Journal of Neurology and Neuroscience

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The mental health of orphans and vulnerable children (OVC) impacted by parental HIV/AIDS: A sample from rural South Africa

Joint Event on 14th International Conference on Neurology, Neuroscience and Neuromuscular Disorders & 31st Edition on World Psychiatrists and Psychologists Conference & 15th International Conference on Gastro Educa
June 17-18, 2019 Tokyo, Japan

Comfort Asanbe

City University of New York, USA

Keynote: J Neurol Neurosci


In two studies, we assessed several indicators of psychological health and coping resources in a sample of orphans and vulnerable children (OVC) impacted by parental HIV/AIDS, who were recruited from an NGOsupported program in South Africa. The participants included 119 children (ages 6-10) and 175 adolescents (ages 11-18) from a low-resource rural community, and consisted of three groups: non-orphans (OVC1) who were the comparison group, orphans due to AIDS (OVC2), and orphans by other causes (OVC3). Parents of children in OVC1 and legal guardians of OVC2 and OVC3 rated their children on age appropriate 112- item Child Behavior Checklist (CBCL), South Africa version. The adolescents rated themselves on the CBCL/Youth Self-Report and The Children’s Coping Strategies Checklist (CCSC). The results indicated that children in OVC2 group were significantly different on the CBCL scales from their peers in OVC1 and OVC3, with a higher proportion of OVC2 at the borderline to the clinical score range for internalizing problems and somatization. Females had elevated scores on the anxious/depressed, internalizing and total problems compared to males. There was an interaction between factors, such that boys in OVC2 had elevated mean scores on somatic complaints. These findings were relatively similar for the adolescent participants. On coping, group status was not predictive of coping strategy, but active coping strategy negatively predicted internalizing, externalizing, and general psychological problems, whereas avoidant coping positively predicted general psychological problems. These findings suggest that participants who are orphaned by AIDS are at an increased risk of emotional problems that warrant attention, and there are gender differential outcomes that may have cultural implications. The findings may offer a viable rationale for the inclusion of mental health screening and coping resources in the protocol of welfare agencies that provide services to the OVC.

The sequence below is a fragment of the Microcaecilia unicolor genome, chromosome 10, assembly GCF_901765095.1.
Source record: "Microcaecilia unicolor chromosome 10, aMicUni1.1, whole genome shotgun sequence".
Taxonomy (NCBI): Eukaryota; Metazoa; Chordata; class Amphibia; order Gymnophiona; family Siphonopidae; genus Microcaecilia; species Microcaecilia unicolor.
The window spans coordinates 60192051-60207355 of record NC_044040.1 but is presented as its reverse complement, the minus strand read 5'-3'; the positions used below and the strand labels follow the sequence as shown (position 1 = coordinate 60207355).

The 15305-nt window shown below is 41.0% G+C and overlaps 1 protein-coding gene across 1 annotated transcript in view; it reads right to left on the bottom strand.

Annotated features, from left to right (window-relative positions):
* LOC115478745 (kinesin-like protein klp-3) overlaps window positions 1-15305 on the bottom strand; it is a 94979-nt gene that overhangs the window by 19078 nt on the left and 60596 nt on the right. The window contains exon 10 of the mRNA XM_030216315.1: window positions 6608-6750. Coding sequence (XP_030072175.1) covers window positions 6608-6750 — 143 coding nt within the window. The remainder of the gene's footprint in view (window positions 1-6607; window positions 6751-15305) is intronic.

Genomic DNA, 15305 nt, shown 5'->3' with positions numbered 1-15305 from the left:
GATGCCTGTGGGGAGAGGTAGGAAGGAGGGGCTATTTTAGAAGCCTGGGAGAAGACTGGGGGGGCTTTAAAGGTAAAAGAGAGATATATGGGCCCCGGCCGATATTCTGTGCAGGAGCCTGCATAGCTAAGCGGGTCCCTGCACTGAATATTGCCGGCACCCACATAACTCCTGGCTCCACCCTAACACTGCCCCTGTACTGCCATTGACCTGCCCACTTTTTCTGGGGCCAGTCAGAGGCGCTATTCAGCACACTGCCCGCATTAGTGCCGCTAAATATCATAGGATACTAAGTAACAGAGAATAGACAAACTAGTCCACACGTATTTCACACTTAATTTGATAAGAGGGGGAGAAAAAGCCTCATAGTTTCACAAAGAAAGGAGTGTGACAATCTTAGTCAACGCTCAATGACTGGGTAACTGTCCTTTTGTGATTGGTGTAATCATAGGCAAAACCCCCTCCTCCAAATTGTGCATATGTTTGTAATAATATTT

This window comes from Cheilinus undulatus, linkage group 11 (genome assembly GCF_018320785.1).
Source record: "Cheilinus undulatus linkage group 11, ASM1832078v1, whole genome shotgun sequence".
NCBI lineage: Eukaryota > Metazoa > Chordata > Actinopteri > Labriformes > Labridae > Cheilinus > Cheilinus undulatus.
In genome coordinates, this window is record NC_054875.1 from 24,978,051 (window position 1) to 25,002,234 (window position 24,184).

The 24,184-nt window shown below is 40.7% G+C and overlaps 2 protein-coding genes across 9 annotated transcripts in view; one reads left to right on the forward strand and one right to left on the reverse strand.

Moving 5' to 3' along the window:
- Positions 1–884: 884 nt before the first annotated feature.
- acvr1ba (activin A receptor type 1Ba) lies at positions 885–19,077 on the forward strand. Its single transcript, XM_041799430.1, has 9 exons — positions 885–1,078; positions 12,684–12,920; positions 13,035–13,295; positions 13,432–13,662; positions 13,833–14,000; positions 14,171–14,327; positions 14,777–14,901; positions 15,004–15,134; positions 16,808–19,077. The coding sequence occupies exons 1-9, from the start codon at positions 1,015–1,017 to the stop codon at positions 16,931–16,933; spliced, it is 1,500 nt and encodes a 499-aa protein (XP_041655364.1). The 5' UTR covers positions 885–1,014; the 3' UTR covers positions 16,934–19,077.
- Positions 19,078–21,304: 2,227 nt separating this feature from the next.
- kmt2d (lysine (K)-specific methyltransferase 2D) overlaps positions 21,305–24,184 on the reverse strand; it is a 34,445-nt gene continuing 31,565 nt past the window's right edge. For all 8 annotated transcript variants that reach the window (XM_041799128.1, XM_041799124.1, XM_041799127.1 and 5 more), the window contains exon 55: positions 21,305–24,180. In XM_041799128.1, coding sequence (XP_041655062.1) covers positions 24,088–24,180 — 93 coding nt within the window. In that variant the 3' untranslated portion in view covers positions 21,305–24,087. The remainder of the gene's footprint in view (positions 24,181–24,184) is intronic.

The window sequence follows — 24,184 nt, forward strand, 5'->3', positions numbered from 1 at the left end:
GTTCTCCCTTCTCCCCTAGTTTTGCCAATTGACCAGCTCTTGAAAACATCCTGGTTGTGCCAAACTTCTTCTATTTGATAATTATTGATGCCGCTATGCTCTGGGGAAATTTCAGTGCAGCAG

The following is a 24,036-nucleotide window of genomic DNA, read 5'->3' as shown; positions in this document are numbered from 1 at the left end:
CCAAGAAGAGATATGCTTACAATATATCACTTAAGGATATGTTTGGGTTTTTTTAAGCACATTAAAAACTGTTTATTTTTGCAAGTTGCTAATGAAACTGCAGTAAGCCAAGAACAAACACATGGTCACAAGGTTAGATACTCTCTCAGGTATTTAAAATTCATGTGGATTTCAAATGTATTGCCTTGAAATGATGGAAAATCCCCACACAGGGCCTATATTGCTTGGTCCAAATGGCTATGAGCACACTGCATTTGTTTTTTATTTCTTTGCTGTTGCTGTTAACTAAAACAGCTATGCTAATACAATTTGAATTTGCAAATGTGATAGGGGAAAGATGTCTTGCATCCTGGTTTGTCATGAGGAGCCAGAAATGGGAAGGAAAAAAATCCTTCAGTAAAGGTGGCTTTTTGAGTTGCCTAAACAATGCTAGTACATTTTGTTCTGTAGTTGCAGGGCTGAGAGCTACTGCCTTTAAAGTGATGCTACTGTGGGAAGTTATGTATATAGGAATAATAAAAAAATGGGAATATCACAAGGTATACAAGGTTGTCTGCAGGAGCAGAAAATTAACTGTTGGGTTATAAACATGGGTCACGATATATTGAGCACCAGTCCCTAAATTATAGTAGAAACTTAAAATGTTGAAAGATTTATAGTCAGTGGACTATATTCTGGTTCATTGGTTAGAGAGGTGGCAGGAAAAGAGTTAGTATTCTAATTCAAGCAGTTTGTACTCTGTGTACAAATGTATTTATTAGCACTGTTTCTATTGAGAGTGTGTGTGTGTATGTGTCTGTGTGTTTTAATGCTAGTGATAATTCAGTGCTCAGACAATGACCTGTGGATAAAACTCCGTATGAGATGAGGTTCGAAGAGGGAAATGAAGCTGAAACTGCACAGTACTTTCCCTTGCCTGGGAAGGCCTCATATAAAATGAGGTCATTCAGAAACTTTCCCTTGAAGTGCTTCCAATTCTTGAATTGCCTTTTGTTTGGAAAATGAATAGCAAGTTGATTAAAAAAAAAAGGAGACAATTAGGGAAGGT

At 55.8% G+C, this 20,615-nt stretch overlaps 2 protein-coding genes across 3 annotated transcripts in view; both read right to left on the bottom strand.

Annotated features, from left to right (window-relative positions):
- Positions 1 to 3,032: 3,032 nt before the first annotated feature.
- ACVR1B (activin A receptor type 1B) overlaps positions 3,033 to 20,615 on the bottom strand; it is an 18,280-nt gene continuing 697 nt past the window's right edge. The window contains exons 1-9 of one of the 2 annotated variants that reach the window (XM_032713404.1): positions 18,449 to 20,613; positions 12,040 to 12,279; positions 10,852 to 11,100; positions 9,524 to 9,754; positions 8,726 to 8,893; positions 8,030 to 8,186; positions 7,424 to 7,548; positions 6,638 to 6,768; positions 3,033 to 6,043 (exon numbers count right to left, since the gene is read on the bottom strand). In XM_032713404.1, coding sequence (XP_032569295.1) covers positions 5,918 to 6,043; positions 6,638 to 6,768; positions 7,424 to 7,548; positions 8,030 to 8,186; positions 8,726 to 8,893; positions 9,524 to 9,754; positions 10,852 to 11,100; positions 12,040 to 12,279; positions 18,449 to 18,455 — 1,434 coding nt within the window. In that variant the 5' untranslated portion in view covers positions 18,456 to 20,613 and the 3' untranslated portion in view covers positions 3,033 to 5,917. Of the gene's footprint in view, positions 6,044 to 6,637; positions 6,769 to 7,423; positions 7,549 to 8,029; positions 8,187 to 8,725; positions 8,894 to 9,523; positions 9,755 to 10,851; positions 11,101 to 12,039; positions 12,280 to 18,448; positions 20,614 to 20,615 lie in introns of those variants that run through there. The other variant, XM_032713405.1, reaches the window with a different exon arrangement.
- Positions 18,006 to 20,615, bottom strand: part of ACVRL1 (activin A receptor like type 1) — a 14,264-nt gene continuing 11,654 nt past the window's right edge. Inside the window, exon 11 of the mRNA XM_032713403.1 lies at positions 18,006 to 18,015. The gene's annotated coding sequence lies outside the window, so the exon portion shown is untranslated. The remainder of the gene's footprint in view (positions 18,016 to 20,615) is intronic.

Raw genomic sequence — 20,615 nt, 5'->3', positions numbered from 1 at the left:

Recent Publications

1. Asanbe C B, Moleko A, Visser M, Thomas A, Makwakwa C, Salgado, W and Tesnakis A (2016) Parental HIV/AIDS and psychological health of younger children in South Africa. Journal of Child & Adolescent Mental Health, 28(2):175-185.

2. Asanbe C B, Hall C and Bolden C (2012) Mental health disorders in children of nondrug- abusing parents: A sample from a rural community devastated by methamphetamine. Journal of Child Health Care 16(1):15-25.

3. Asanbe C B, Aiyedogbon S I, Adedoyin E T and Supino K (2010) Anxiety, appraisal and coping: A cross-cultural comparison of American and Nigerian undergraduates. International Psychology Bulletin, 14(4):17-22.

4. Asanbe C B (2009) Methamphetamineproducing homes and psychological child welfare: Implications for public policy and early childhood education. In J. McConnell- Farmer (Ed.), The Education of Young Children: Research, Trends, Issues, & Policy, Linton Atlantic Books, Louisville, Kentucky. ISBN: 978-0981785424.

5. Asanbe C B, Hall C and Bolden C D (2008) Methamphetamine-producing Homes: Psychological implications for preschoolers in rural Tennessee. Journal of Rural Health 24(3):229-235.

Biography :

Comfort B Asanbe has completed her PhD in Psychology with emphasis on child mental health. She is an Associate Professor of Psychology, and the current Deputy Director of the Clinical Mental Health Counseling program at the College of Staten Island/ City University of New York (CSI/CUNY). Her research focuses on three main themes: identifying the factors that pose a threat to the psychological health of children, especially those related to parental drug use, investigating pre and postnatal drug environments and child outcome, and assessing the psychological health and the coping resources of orphans and vulnerable children (OVC) due to parental HIV/AIDS. She has publications in psychological and medical journals, and book chapters on children’s mental health. She is a Representative of the American Psychological Association (APA) at the United Nations (UN), and the main Representative in the Department of Public Information (UN-DPI). She is a Licensed Psychologist in New York State.